The package we bought came with 25 white cotton terry wipes, two bottles of oil, and a travel option that consist of a mucky and clean bag in a PVC style fabric. This costs £39.99, however cost us around £35 thanks to Baby Show discount! You can also purchase microfibre or bamboo velour wipes. Wipes also come in a range of colours.

We really like using Cheeky Wipes as not only are we being Eco-friendly, but we’re saving money on wipes! Plus, no more incidents of T emptying a whole pack of baby wipes!

Cheeky Wipes also make a ‘Hands and Face‘ kit, a ‘Sanitary Pad‘ kit, and an alternative to toilet paper. Plus, they also ship worldwide!

If you’d like to try Cheeky Wipes, there’s a great deal over on their Facebook. Spend £35 and get a small double wetbag, plus 10 bamboo & minky wipes, worth £17.95 free! Plus, every Friday is ‘freebie Friday’ so keep an eye out on their page for deals.

K

Cheeky Wipes are our BML16 sponsor this year, however all thoughts and opinions are our own. We purchased our  own Cheeky Wipes package with our own cash. 

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We Are ‘Pulse’.

If you follow us on Twitter or Facebook, you may have noticed a change in usual programming when it comes to our posts of recent.

It comes following a devastating massacre in the early hours of Sunday morning, whereby a gunman (I won’t be using his name; it’ll just showcase him as the martyr he wishes to be) shot and murdered 49 people (probably more by the end of the week) and injured dozens more, in a club full of people from the LGBT community in Orlando, Florida. Not 49 people at random, 49 people specifically targeted because of who they love. Who they are.

They were brothers and sisters, husbands and wives. People closeted to parents or colleagues; who are now only finding out, people who have been “out” for decades.

As with any mass shooting or massacre (how I can say that in 2016 is beyond me), it comes with heartbreak and sorrow for thousands, however for me, this one has affected me the most. These people were my community. A community who already have every matter precious to them decided. Marriage. Children. Giving blood! And now this. Their life.

To top it off, June is the month LGBT communities commemorate the Stonewall riots back in 1969. A time where LGBT folk fought back against injustice. A time that seems to be reliving itself in 2016.

I’ve always prided myself on how truthful I am on this blog. How everything, warts and all, have always been on the table. However, tonight, I’m finding myself writing something I don’t often write about… Fear. Not the usual, everyday fear over whether I’m a good parent, but fear for the future and the things I can’t control. I haven’t stopped thinking since Sunday. Thinking about my family. My friends. My community. And I feel unsafe. Uncertain. I worry about the safety of my family. I fear for what world T is going to grow up in.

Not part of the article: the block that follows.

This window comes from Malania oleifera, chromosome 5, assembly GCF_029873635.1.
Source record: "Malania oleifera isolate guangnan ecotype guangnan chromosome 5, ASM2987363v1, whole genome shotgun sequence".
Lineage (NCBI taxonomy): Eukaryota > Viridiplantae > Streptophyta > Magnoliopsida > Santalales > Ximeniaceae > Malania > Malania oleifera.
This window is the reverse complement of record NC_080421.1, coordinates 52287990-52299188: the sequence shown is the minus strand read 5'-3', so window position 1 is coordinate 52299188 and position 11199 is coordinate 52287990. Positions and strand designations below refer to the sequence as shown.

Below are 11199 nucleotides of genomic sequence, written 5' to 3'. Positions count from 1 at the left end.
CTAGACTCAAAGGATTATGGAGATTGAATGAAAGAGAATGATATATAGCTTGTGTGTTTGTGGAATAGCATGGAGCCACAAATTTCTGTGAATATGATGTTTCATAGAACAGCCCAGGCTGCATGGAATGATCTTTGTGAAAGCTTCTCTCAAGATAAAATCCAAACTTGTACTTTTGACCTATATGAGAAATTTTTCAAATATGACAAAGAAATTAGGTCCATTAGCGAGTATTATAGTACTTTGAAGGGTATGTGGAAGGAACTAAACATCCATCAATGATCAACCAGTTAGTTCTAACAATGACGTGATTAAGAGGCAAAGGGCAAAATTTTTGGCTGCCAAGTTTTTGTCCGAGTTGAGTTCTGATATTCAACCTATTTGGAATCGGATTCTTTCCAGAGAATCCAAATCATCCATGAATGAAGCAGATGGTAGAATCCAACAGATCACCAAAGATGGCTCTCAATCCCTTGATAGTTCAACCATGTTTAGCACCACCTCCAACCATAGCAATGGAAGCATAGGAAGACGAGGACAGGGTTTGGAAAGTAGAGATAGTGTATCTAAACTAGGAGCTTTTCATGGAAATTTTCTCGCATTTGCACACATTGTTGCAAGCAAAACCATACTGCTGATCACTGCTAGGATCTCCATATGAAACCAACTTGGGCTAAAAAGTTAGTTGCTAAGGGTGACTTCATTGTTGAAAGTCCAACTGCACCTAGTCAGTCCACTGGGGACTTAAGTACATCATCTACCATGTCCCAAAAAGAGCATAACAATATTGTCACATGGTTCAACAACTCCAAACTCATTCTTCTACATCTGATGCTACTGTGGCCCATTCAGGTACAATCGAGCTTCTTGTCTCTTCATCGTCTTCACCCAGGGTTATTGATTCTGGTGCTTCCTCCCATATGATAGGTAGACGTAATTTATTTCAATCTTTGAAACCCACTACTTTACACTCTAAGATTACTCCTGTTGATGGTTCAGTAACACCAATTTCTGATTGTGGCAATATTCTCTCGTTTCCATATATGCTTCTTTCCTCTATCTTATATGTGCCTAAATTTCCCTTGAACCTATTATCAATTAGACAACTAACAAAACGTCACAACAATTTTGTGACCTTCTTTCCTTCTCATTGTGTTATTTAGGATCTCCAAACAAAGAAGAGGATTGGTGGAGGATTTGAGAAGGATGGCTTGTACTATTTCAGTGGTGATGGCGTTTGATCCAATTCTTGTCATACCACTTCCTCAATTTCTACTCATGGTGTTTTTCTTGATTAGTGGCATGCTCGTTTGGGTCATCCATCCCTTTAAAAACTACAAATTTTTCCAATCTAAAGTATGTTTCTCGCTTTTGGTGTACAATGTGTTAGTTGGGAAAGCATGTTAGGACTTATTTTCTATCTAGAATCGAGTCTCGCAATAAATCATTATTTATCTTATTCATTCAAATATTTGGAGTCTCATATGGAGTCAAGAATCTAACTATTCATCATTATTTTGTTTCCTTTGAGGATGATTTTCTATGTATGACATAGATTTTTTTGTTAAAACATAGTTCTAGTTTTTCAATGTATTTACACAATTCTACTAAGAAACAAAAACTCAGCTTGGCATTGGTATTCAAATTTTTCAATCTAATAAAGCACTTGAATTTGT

Sunday could have happened here in the UK. It sounds dramatic, I know, but we’d be pretty naive if we thought that the same hatred doesn’t exist in the UK. It does.

Did you know that more often than not a a same sex couple has already assessed their surroundings several times whilst walking down the street? Before they hold hands? Before they kiss their partner? They probably didn’t even know they did it, but they did. It’s automatic. As is knowing what pubs not to bother visiting, what holiday resorts, you name it. That is because of the prejudice we face and hear about from within our community every day. Every. Day. We still have signs in windows that advertise whether somewhere is ‘Gay Friendly’, you wouldn’t get that for ethnicity or religion, would you?

I’m lucky enough to be able to walk down the street with my wife and not have something thrown or shouted at in my direction, however that’s because I live in a gay-friendly city. Others, even in the UK, are not so lucky.


The great thing about social media, however, is that you can feel part of a community within minutes, a place you don’t need to check your surroundings. However it’s also a place where you read about hate. Where you see all the injustice still, and thanks to social media it doesn’t go unseen.

In comparison to the other tragic events that have occurred over the past few years, this has seen the least amount of support. Silence in some places. Taking my personal Facebook account as an example, I only saw a handful of non-queer friends discuss Sunday. A handful. I agree that changing Facebook profile pictures don’t work towards the bigger cause, but they send a message. Trust me. On this occasion it tells us we matter too. I’m not advocating that by not talking about it, or changing your Facebook profile, that you agreed with what happened. Far from it. How people deal with things is up to them, however silence is deafening. More could, should, be done. How is it that marriage for same sex couples in England and Scotland only occurred in 2014?! For Northern Ireland, it hasn’t, and potentially never will. That’s how far down the list we are.

So this is where we need you, our non-queer friends. We need you to stand with us, to stop allowing phrases such as “that’s gay” pass, for example. You may not do it yourself, and for that we thank you, however friends, friends of friends, family, may do. Phrases like this are just tips of the iceberg. It spreads inequality.

Sunday may not have affected you, but it does effect you. Until we irradiate this hate, it will continue in one form or another.

In fear of writing war and peace, I’ll stop now. I don’t know whether there was a point to this post, I guess I just needed to get a few things off my chest. I hope you can understand. We’re in pain. We’re scared.

K